• Well, take your pick, character or reasoning. No, bullying in high school, absent demonstration of related adult proclivities, says nothing at all about current character, and you yourself would not want to be judged by your most ill-considered act as a teen. Killing animals is sadism and pathological conduct that does point to psychopathy; hazing and related conduct among young males is not atypical and is predictive of nothing at all, unless it bis habitual, repeated, and continues into adulthood.

                    My analysis of Warren is exactly what it would be of any politician of any party, or any ideology who behaved similarly—you will search in vain on this site to find me defending or ignoring dubious conduct like Warren’s because of any partisan preference. I am on record, over and over and over again, as believing that demonstrated character should trump political positions in elections for public office, and I have never wavered from that. That’s a scurrilous accusation, and one, by the way, that is specifically banned in the Comment Guidelines. I wrote about Romney’s abuse of his dog years before most journalists did—look it up. That was when he was an adult, and I think its ominous—not disqualifying, but still worthy of attention. I wrote that the right’s use of Obama’s dog-eating anecdote in response was unfair, which it was. You, among others, can look to me as a role model of someone who does NOT calibrate criticism according to who I want to see succeed or not, and as someone who absurdly wants to use a 48 year-old, teenage, school campus episode to impugn the character of a distinguished public servant, you surely need one. You are certainly not being generous to compare the conduct of a college professor with that of a high school student. Only bias, dishonesty or insanity could excuse or explain that.

                    • For myself, I’ve poked a lot of wry humor at Obama for his “Dog Day Afternoon”. (I thought that cartoon of Obama working on a wok bowl, with Michelle telling him angrily, “I told you to WALK the dog” was hilarious!) But I’ve rarely seen anything beyond the humor you’d ordinarily expect at a past curiosity in the life of a public figure. I’m not familiar at all about this alleged cruelty to a dog by Romney. But I DO recall the overblown reaction to Johnson lifting his beagle by the ears. Americans are still a nation of fervent dog lovers!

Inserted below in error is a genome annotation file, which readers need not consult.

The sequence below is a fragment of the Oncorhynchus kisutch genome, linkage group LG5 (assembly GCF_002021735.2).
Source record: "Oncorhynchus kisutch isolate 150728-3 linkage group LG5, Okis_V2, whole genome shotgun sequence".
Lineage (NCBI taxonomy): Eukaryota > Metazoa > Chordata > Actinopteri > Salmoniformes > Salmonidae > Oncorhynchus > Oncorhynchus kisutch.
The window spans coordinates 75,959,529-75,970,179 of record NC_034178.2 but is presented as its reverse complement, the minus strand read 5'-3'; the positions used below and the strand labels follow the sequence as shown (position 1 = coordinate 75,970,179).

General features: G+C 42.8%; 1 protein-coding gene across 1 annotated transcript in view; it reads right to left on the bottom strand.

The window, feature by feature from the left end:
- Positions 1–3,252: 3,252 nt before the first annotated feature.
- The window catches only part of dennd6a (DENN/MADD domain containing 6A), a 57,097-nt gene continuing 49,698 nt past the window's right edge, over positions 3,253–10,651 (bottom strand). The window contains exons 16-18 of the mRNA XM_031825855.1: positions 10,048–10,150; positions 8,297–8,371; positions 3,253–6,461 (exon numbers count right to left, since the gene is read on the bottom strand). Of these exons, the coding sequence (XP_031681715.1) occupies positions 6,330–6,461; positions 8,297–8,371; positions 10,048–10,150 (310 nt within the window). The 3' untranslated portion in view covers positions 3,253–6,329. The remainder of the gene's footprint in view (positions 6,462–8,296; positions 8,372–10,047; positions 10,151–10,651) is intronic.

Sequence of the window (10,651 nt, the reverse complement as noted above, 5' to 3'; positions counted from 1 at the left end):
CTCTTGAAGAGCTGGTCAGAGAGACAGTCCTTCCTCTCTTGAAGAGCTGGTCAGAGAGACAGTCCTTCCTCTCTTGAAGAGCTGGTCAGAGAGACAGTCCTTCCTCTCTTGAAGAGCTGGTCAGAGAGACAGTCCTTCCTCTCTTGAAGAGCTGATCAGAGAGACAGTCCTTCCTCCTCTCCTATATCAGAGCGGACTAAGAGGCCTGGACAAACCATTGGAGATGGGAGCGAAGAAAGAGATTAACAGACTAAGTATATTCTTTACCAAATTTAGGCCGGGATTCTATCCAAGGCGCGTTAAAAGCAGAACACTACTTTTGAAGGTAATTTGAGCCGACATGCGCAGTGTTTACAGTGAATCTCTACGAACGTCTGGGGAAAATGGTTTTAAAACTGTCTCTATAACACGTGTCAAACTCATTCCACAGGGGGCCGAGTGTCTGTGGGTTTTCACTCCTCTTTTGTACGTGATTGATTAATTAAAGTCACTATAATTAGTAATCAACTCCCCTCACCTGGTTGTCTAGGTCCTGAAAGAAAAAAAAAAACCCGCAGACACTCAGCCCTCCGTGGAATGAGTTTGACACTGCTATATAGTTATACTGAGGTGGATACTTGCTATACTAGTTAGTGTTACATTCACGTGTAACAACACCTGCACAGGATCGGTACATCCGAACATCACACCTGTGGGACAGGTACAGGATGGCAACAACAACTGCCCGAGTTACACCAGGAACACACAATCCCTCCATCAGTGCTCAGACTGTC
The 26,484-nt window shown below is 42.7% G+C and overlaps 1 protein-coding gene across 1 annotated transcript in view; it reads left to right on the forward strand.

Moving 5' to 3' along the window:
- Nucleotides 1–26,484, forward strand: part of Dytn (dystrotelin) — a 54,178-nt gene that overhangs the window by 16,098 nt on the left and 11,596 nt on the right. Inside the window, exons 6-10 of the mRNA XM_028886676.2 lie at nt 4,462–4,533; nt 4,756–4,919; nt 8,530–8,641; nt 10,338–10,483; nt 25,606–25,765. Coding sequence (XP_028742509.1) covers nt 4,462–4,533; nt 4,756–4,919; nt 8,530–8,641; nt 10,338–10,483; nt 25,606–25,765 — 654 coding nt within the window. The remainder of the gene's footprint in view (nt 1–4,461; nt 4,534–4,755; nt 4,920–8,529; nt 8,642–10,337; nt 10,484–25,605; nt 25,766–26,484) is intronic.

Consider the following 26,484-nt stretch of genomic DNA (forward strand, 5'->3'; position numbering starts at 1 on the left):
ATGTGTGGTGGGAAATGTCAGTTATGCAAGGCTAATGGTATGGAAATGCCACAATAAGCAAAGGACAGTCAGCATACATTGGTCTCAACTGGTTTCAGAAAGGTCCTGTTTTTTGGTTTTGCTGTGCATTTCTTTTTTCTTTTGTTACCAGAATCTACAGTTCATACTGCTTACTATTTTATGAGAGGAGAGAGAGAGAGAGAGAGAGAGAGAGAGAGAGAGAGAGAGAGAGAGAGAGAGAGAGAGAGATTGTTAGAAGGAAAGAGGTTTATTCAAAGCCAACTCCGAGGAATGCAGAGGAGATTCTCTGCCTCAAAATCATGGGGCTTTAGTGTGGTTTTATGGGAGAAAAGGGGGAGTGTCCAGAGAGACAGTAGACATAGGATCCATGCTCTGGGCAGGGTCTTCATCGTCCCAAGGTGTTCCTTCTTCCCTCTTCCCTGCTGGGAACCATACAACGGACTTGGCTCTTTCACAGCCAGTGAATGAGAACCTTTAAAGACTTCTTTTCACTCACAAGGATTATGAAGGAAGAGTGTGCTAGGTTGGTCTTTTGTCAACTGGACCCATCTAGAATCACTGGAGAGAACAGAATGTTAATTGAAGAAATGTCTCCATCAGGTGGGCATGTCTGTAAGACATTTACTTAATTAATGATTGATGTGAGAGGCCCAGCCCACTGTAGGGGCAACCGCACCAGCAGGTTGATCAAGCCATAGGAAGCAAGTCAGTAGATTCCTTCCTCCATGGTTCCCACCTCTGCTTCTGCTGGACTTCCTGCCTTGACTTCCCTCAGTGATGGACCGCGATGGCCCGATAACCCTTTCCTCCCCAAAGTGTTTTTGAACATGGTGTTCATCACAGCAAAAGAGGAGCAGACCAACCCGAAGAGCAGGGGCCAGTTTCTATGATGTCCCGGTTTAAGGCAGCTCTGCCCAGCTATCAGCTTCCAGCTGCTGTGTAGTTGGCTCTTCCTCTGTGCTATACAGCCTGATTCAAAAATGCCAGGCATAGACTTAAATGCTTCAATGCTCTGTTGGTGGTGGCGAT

• janpchapman

                      I’ll leave it at this. You can vote for the guy who physically and verbally assaulted a fellow student who was homosexual when he was 17, then went on to run for political office on a campaign of withholding certain civil rights from homosexuals, and forced a foreign policy expert off his staff who happened to be a homosexual, or you can vote for the other guy.

                      You can vote for the woman who exaggerated her minority status to take advantage of an affirmative action policy to advance her career, then modified recipes that were published in a cookbook and claimed them as her own, then went on to become a hero of consumer protections. Or you can vote for the other guy.

                      It’s the policies.

                    • Your entire basis of thought, Jan, is obviously your fanatic loyalty to the absurd concept of homosexuals as a “downtrodden minority” who must be catered to thereby. It reduces your entire train of vision to a single, delapidated track. I reject that notion utterly, as have the American people in every statewide election. Perverts are not a minority, Jan. They’re a mental derangement. If Romney understands that (and I doubt he does) the more power to him.

                    • “It’s the policies” is the rationalization that led voters to elect Nixon and Clinton, Marion Barry, Mayor Dailey, James Micahel Curley, Charley Rangel and many others despite clear and convincing evidence that they couldn’t be trusted. A more discredited and cynical political philosophy would be hard to find.